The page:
On the other side they are trying to again seggregate (Divide-and-Conquer): This time is business vs community, thus trying to break the virtuous feedback circuit between the corporate contributors to Free/Libre Software and those more community non-for-profit oriented. They know whot to attack a competing business but have not a clue of what to do with a social movement which is a completely different animal that challenges their business model from the very foundation of the concepts and the way thinking about Software as a public good (commons), not only free for all but owned by everyone and by no one at the same time. To fight against this, they are trying to gain mindshare and to re-define the meaning of “Open” (its utterly meaningful that they always avoid the term “Free -as in Freedom- Software” and that they try to limit the way you think about software and the freedom concept to a mere distinction of commercial vs non-commercial), thus setting the rules of the game so they preserve their business model.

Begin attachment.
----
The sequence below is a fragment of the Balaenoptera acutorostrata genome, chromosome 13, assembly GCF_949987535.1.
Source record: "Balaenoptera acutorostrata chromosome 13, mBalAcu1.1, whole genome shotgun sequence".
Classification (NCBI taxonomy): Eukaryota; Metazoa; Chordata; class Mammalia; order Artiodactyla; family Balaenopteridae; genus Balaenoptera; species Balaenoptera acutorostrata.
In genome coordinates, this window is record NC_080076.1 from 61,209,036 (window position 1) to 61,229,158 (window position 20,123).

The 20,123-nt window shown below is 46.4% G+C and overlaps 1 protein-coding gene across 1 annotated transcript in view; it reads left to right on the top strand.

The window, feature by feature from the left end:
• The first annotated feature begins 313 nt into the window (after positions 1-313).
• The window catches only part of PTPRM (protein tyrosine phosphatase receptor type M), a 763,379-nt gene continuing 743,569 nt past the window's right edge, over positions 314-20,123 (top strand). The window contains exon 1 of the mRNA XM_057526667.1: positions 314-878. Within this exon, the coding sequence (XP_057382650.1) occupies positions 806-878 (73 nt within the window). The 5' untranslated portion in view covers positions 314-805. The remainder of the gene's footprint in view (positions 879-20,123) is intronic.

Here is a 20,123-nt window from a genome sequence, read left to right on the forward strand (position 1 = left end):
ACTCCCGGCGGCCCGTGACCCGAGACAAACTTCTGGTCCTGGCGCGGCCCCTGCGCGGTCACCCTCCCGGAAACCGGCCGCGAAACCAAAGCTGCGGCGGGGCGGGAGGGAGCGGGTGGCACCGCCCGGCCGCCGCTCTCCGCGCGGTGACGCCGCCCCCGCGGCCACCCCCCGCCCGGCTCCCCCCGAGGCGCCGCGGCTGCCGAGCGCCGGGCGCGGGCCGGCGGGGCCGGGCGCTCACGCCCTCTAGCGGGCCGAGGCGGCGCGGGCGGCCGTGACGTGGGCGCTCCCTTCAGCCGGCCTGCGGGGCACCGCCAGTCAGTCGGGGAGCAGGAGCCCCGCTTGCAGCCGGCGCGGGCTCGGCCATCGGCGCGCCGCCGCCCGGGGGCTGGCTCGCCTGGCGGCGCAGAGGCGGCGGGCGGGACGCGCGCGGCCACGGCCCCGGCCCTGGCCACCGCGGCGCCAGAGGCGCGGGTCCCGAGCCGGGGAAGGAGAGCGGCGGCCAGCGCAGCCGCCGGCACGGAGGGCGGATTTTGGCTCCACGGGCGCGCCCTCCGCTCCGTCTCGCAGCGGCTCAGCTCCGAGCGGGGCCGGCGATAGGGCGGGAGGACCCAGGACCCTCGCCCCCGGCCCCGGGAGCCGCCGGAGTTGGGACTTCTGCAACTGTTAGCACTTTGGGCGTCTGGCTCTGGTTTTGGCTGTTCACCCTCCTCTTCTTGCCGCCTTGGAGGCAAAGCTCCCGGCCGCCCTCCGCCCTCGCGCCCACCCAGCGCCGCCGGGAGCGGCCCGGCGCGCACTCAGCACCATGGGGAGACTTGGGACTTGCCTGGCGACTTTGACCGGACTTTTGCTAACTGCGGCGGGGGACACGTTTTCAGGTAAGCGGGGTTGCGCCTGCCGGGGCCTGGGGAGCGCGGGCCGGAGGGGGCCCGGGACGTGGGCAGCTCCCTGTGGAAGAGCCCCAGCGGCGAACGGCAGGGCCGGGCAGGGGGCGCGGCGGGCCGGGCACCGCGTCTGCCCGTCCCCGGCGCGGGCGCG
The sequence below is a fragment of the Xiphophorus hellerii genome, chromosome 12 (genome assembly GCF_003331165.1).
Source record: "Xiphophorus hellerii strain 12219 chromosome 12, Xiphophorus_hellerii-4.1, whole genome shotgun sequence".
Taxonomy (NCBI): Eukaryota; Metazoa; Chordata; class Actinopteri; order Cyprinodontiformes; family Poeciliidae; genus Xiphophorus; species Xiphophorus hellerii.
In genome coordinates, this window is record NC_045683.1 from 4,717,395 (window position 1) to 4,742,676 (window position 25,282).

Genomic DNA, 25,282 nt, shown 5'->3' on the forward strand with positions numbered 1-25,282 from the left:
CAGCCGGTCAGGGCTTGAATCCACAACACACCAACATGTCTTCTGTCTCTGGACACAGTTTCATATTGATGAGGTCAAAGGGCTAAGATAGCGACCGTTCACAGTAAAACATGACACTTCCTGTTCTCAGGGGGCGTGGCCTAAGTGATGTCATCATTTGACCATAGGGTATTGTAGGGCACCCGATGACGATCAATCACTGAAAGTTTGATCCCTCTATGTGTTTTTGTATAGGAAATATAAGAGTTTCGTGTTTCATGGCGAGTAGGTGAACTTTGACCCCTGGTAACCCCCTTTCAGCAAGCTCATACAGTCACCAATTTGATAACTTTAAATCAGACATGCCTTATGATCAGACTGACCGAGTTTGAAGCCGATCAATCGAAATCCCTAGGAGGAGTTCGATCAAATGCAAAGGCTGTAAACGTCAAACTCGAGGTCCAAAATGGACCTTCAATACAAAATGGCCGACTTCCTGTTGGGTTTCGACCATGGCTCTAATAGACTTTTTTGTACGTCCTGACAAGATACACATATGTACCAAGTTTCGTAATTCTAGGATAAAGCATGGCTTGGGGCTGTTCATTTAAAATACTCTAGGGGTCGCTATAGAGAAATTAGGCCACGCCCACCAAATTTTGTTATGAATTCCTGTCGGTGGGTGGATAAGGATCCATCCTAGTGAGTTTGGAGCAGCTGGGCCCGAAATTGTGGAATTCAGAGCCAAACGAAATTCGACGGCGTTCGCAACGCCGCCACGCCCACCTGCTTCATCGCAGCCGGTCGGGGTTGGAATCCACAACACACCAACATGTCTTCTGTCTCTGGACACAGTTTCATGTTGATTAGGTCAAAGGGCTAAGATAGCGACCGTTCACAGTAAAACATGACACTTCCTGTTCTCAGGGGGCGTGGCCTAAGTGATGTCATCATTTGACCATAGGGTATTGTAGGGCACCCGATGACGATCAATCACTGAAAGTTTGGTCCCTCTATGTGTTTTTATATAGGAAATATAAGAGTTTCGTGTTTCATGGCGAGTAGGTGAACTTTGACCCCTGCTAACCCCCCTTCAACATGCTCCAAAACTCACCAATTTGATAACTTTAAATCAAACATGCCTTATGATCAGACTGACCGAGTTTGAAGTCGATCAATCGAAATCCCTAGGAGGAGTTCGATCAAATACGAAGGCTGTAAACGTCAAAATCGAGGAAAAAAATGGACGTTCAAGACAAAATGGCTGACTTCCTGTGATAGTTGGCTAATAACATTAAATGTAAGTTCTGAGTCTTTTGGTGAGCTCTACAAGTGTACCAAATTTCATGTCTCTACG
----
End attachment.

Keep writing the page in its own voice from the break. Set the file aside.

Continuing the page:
2. SubSonica said,

    February 25, 2008 at 4:14 am

    Gravatar

    This one comment from channel9 exemplifies very well what Microsoft understands by “interoperability”. It’s INTROoperability all the way. (Replace POSIX with Linux/any OpenStandard of your choice):
    Source: http://channel9.msdn.com/ShowPost.aspx?PostID=385458#385458

    Commenter Yggdrasil says: